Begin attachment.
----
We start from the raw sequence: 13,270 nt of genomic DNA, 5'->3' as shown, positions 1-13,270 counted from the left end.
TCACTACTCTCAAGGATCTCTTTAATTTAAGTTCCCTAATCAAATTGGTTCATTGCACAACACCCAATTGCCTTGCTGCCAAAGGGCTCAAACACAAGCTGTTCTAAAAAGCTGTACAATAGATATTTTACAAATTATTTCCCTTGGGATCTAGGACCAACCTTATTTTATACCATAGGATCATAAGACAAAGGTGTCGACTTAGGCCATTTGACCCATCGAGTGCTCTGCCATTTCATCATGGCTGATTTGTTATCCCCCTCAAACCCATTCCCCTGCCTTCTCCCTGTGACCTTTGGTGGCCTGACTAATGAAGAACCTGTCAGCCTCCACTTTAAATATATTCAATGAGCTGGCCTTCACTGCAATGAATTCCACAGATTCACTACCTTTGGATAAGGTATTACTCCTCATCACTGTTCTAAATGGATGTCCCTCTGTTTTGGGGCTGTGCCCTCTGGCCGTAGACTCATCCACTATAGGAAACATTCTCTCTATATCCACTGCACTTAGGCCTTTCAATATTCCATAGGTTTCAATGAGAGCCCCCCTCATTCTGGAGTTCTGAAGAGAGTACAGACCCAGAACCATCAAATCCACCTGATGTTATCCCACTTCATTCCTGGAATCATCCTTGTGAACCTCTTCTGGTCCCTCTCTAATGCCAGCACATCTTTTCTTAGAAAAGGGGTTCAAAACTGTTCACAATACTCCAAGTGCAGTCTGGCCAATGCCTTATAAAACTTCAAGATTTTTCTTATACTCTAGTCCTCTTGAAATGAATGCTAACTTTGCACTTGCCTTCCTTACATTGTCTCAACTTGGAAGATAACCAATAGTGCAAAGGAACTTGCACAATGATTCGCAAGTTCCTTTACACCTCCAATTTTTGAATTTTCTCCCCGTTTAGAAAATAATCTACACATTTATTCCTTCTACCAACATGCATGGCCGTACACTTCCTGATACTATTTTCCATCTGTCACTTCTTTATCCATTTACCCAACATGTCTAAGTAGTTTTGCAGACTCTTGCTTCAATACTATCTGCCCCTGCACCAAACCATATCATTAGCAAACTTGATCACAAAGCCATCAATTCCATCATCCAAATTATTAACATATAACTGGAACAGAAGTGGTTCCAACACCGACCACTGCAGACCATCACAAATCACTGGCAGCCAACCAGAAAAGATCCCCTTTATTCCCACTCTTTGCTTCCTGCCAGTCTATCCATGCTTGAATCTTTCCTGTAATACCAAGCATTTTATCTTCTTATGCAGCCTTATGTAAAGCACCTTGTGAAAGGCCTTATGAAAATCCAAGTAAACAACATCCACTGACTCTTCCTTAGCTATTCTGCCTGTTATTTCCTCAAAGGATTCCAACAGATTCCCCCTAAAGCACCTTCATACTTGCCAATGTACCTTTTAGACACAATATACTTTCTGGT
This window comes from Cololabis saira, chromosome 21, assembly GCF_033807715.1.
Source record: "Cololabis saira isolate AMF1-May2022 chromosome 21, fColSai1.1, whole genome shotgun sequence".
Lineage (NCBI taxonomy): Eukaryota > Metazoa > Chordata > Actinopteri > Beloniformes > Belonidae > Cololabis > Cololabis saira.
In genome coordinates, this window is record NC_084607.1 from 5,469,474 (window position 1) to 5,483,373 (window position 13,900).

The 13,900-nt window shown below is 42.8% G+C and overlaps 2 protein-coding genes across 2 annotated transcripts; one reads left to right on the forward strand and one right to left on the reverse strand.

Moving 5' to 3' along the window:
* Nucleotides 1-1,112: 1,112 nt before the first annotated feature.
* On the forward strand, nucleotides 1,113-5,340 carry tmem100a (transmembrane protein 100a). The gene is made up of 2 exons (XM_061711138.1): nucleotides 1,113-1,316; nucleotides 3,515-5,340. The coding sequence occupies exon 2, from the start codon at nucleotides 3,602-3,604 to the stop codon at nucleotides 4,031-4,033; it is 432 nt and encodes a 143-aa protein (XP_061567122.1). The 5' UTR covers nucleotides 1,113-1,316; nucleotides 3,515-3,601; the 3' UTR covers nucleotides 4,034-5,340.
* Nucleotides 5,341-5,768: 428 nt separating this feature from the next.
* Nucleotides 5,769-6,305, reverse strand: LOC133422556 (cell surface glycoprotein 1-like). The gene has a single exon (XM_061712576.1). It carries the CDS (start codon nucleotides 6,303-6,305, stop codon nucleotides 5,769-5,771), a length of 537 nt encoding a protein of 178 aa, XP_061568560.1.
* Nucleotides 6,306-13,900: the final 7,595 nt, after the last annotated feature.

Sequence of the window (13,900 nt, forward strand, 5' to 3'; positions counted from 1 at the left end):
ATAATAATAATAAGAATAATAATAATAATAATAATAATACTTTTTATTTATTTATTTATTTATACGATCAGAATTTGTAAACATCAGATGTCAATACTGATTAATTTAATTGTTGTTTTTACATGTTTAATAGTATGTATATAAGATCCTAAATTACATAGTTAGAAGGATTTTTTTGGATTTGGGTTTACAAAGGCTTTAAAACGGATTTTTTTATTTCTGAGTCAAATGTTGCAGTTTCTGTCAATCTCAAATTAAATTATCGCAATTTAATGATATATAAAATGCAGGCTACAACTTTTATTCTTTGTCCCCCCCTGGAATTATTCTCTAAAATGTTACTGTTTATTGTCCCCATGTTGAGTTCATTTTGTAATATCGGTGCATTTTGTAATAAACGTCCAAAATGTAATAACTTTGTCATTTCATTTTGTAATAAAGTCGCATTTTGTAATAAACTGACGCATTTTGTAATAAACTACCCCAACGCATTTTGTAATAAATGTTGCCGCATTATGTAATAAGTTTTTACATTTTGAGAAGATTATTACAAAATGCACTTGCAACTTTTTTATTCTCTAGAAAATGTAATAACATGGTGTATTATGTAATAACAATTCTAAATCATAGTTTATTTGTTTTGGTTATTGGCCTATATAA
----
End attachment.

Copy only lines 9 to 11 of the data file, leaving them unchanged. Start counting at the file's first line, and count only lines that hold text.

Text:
* Nucleotides 1-1,112: 1,112 nt before the first annotated feature.
* On the forward strand, nucleotides 1,113-5,340 carry tmem100a (transmembrane protein 100a). The gene is made up of 2 exons (XM_061711138.1): nucleotides 1,113-1,316; nucleotides 3,515-5,340. The coding sequence occupies exon 2, from the start codon at nucleotides 3,602-3,604 to the stop codon at nucleotides 4,031-4,033; it is 432 nt and encodes a 143-aa protein (XP_061567122.1). The 5' UTR covers nucleotides 1,113-1,316; nucleotides 3,515-3,601; the 3' UTR covers nucleotides 4,034-5,340.
* Nucleotides 5,341-5,768: 428 nt separating this feature from the next.